In this issue

Jonathan Tobin: Defending the Right to a Jewish State

Heather Hale: Compliment your kids without giving them big heads

Megan Shauri: 10 ways you are ruining your own happiness

Carolyn Bigda: 8 Best Dividend Stocks for 2015

Kiplinger's Personal Finance editors: 7 Things You Didn't Know About Paying Off Student Loans

Samantha Olson: The Crucial Mistake 55% Of Parents Are Making At Their Baby's Bedtime

Densie Well, Ph.D., R.D. Open your eyes to yellow vegetables

The Kosher Gourmet by Megan Gordon With its colorful cache of purples and oranges and reds, COLLARD GREEN SLAW is a marvelous mood booster --- not to mention just downright delish
April 18, 2014

Rabbi Yonason Goldson: Clarifying one of the greatest philosophical conundrums in theology

Caroline B. Glick: The disappearance of US will

Megan Wallgren: 10 things I've learned from my teenagers

Lizette Borreli: Green Tea Boosts Brain Power, May Help Treat Dementia

John Ericson: Trying hard to be 'positive' but never succeeding? Blame Your Brain

The Kosher Gourmet by Julie Rothman Almondy, flourless torta del re (Italian king's cake), has royal roots, is simple to make, . . . but devour it because it's simply delicious

April 14, 2014

Rabbi Dr Naftali Brawer: Passover frees us from the tyranny of time

Greg Crosby: Passing Over Religion

Eric Schulzke: First degree: How America really recovered from a murder epidemic

Georgia Lee: When love is not enough: Teaching your kids about the realities of adult relationships

Cameron Huddleston: Freebies for Your Lawn and Garden

Gordon Pape: How you can tell if your financial adviser is setting you up for potential ruin

Dana Dovey: Up to 500,000 people die each year from hepatitis C-related liver disease. New Treatment Has Over 90% Success Rate

Justin Caba: Eating Watermelon Can Help Control High Blood Pressure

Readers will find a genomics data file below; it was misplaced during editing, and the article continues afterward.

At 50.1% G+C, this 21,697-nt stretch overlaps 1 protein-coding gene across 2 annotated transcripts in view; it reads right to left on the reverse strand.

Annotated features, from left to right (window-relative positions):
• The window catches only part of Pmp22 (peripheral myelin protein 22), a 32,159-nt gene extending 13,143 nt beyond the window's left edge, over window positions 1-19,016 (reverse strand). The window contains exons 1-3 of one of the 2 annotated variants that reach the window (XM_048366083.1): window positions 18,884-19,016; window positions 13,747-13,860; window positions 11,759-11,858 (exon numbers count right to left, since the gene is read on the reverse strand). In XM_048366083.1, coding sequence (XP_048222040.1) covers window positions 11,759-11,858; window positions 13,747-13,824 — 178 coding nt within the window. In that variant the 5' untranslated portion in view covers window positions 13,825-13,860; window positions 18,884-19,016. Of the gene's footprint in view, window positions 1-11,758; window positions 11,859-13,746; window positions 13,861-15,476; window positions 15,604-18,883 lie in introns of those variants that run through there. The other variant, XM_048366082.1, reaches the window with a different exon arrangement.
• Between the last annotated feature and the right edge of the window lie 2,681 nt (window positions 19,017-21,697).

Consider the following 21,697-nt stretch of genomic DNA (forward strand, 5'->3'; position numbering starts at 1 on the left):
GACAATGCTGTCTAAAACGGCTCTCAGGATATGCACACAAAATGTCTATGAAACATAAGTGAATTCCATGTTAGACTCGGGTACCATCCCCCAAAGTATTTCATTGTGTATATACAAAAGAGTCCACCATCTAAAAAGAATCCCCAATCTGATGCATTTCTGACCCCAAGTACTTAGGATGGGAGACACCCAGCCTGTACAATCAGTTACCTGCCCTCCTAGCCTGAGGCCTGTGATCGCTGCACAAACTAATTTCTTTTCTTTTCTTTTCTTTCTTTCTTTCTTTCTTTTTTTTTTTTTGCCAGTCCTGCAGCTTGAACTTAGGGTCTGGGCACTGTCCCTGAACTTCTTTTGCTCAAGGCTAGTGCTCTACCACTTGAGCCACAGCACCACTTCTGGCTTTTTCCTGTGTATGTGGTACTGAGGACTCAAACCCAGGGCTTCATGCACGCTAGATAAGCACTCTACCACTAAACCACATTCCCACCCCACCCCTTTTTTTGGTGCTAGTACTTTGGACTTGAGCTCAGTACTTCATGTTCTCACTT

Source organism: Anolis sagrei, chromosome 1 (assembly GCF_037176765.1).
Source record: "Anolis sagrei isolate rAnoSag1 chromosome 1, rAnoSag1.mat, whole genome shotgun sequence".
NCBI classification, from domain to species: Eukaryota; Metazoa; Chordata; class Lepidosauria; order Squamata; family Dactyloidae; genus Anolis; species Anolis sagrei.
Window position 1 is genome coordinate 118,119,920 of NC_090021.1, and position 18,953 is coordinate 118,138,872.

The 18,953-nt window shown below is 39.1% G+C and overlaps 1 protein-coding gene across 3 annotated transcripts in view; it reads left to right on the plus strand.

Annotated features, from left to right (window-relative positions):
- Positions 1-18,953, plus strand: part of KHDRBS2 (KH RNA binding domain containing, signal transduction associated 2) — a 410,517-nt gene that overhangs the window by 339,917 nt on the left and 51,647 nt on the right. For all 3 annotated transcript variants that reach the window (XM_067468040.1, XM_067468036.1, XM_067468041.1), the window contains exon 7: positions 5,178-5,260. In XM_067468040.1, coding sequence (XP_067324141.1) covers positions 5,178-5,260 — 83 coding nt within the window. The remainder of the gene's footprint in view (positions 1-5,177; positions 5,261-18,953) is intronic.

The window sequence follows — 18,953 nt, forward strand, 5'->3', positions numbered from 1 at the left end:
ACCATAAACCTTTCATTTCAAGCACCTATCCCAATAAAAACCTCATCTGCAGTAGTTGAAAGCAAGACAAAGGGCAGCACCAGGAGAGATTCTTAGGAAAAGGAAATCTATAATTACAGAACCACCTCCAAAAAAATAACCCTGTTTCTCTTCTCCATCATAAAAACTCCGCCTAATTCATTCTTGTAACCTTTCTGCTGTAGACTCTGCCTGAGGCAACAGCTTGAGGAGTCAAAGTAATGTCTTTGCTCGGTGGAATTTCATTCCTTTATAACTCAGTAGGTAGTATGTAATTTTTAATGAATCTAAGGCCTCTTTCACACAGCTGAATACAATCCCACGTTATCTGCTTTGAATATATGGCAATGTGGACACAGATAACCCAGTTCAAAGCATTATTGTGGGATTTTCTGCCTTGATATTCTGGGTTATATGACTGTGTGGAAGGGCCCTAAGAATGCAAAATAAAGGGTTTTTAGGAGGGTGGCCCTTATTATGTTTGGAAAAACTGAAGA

The Kosher Gourmet by Joshua E. London and Lou Marmon Don't dare pass over these Pesach picks for Manischewitz!

April 11, 2014

Rabbi Hillel Goldberg: Silence is much more than golden

Caroline B. Glick: Forgetting freedom at Passover

Susan Swann: How to value a child for who he is, not just what he does

Cameron Huddleston: 7 Financial Tasks You Should Tackle Right Now

Sandra Block and Lisa Gerstner: How to Profit From Your Passion

Susan Scutti: A Simple Blood Test Might Soon Diagnose Cancer

Chris Weller: Have A Slow Metabolism? Let Science Speed It Up For You

The Kosher Gourmet by Diane Rossen Worthington Whitefish Terrine: A French take on gefilte fish

April 9, 2014

Jonathan Tobin: Why Did Kerry Lie About Israeli Blame?

Samuel G. Freedman: A resolution 70 years later for a father's unsettling legacy of ashes from Dachau

Jessica Ivins: A resolution 70 years later for a father's unsettling legacy of ashes from Dachau

Kim Giles: Asking for help is not weakness

Kathy Kristof and Barbara Hoch Marcus: 7 Great Growth Israeli Stocks

Matthew Mientka: How Beans, Peas, And Chickpeas Cleanse Bad Cholesterol and Lowers Risk of Heart Disease

Sabrina Bachai: 5 At-Home Treatments For Headaches

The Kosher Gourmet by Daniel Neman Have yourself a matzo ball: The secrets bubby never told you and recipes she could have never imagined

April 8, 2014

Lori Nawyn: At Your Wit's End and Back: Finding Peace

Susan B. Garland and Rachel L. Sheedy: Strategies Married Couples Can Use to Boost Benefits

David Muhlbaum: Smart Tax Deductions Non-Itemizers Can Claim

Jill Weisenberger, M.S., R.D.N., C.D.E : Before You Lose Your Mental Edge

Dana Dovey: Coffee Drinkers Rejoice! Your Cup Of Joe Can Prevent Death From Liver Disease

Chris Weller: Electric 'Thinking Cap' Puts Your Brain Power Into High Gear

The Kosher Gourmet by Marlene Parrish A gift of hazelnuts keeps giving --- for a variety of nutty recipes: Entree, side, soup, dessert

April 4, 2014

Rabbi David Gutterman: The Word for Nothing Means Everything

Charles Krauthammer: Kerry's folly, Chapter 3

Amy Peterson: A life of love: How to build lasting relationships with your children

John Ericson: Older Women: Save Your Heart, Prevent Stroke Don't Drink Diet

John Ericson: Why 50 million Americans will still have spring allergies after taking meds

Cameron Huddleston: Best and Worst Buys of April 2014

Stacy Rapacon: Great Mutual Funds for Young Investors

Sarah Boesveld: Teacher keeps promise to mail thousands of former students letters written by their past selves

The Kosher Gourmet by Sharon Thompson Anyone can make a salad, you say. But can they make a great salad? (SECRETS, TESTED TECHNIQUES + 4 RECIPES, INCLUDING DRESSINGS)

April 2, 2014

Paul Greenberg: Death and joy in the spring

Dan Barry: Should South Carolina Jews be forced to maintain this chimney built by Germans serving the Nazis?

Mayra Bitsko: Save me! An alien took over my child's personality

Frank Clayton: Get happy: 20 scientifically proven happiness activities